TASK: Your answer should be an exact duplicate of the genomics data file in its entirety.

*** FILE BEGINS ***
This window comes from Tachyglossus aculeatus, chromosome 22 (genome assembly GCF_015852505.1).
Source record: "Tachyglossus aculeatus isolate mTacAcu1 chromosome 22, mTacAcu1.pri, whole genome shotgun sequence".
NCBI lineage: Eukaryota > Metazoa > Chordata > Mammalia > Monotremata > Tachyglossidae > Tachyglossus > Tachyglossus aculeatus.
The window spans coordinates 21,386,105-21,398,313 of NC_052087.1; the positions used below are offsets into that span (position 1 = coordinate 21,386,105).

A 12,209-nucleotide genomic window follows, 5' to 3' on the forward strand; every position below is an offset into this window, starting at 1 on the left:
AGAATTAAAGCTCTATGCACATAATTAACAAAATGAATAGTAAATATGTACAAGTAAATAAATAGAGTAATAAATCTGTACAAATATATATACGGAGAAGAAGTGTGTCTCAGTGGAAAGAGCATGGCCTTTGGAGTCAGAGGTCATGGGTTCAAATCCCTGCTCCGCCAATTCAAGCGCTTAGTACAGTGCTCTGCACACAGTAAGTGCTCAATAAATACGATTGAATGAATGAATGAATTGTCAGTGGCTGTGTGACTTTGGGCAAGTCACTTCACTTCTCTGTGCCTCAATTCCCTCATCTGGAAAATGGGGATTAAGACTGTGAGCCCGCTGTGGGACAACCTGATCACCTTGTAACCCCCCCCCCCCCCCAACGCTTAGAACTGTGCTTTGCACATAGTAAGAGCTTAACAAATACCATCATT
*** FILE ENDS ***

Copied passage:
This window comes from Tachyglossus aculeatus, chromosome 22 (genome assembly GCF_015852505.1).
Source record: "Tachyglossus aculeatus isolate mTacAcu1 chromosome 22, mTacAcu1.pri, whole genome shotgun sequence".
NCBI lineage: Eukaryota > Metazoa > Chordata > Mammalia > Monotremata > Tachyglossidae > Tachyglossus > Tachyglossus aculeatus.
The window spans coordinates 21,386,105-21,398,313 of NC_052087.1; the positions used below are offsets into that span (position 1 = coordinate 21,386,105).

A 12,209-nucleotide genomic window follows, 5' to 3' on the forward strand; every position below is an offset into this window, starting at 1 on the left:
AGAATTAAAGCTCTATGCACATAATTAACAAAATGAATAGTAAATATGTACAAGTAAATAAATAGAGTAATAAATCTGTACAAATATATATACGGAGAAGAAGTGTGTCTCAGTGGAAAGAGCATGGCCTTTGGAGTCAGAGGTCATGGGTTCAAATCCCTGCTCCGCCAATTCAAGCGCTTAGTACAGTGCTCTGCACACAGTAAGTGCTCAATAAATACGATTGAATGAATGAATGAATTGTCAGTGGCTGTGTGACTTTGGGCAAGTCACTTCACTTCTCTGTGCCTCAATTCCCTCATCTGGAAAATGGGGATTAAGACTGTGAGCCCGCTGTGGGACAACCTGATCACCTTGTAACCCCCCCCCCCCCCCAACGCTTAGAACTGTGCTTTGCACATAGTAAGAGCTTAACAAATACCATCATT